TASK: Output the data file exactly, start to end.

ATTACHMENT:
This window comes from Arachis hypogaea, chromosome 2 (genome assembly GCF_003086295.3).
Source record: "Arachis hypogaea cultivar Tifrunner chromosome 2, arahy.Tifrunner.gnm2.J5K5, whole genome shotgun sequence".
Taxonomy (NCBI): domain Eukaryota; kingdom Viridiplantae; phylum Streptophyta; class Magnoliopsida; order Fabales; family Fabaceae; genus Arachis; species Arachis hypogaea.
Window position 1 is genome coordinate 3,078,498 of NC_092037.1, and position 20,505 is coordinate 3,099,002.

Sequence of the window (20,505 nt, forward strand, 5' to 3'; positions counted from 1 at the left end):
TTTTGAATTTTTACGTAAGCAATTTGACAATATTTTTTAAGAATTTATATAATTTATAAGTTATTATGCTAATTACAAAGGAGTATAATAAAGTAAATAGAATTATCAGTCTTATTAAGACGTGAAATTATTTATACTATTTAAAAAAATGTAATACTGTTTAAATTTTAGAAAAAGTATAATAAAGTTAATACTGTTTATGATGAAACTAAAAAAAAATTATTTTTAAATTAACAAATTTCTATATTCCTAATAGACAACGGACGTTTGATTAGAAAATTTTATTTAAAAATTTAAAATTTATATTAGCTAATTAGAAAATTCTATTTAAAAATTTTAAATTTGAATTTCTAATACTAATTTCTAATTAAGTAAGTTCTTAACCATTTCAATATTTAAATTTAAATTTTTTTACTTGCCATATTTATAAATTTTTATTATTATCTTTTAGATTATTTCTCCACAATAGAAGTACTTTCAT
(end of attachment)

This window comes from Arachis hypogaea, chromosome 2 (genome assembly GCF_003086295.3).
Source record: "Arachis hypogaea cultivar Tifrunner chromosome 2, arahy.Tifrunner.gnm2.J5K5, whole genome shotgun sequence".
Taxonomy (NCBI): domain Eukaryota; kingdom Viridiplantae; phylum Streptophyta; class Magnoliopsida; order Fabales; family Fabaceae; genus Arachis; species Arachis hypogaea.
Window position 1 is genome coordinate 3,078,498 of NC_092037.1, and position 20,505 is coordinate 3,099,002.

Sequence of the window (20,505 nt, forward strand, 5' to 3'; positions counted from 1 at the left end):
TTTTGAATTTTTACGTAAGCAATTTGACAATATTTTTTAAGAATTTATATAATTTATAAGTTATTATGCTAATTACAAAGGAGTATAATAAAGTAAATAGAATTATCAGTCTTATTAAGACGTGAAATTATTTATACTATTTAAAAAAATGTAATACTGTTTAAATTTTAGAAAAAGTATAATAAAGTTAATACTGTTTATGATGAAACTAAAAAAAAATTATTTTTAAATTAACAAATTTCTATATTCCTAATAGACAACGGACGTTTGATTAGAAAATTTTATTTAAAAATTTAAAATTTATATTAGCTAATTAGAAAATTCTATTTAAAAATTTTAAATTTGAATTTCTAATACTAATTTCTAATTAAGTAAGTTCTTAACCATTTCAATATTTAAATTTAAATTTTTTTACTTGCCATATTTATAAATTTTTATTATTATCTTTTAGATTATTTCTCCACAATAGAAGTACTTTCAT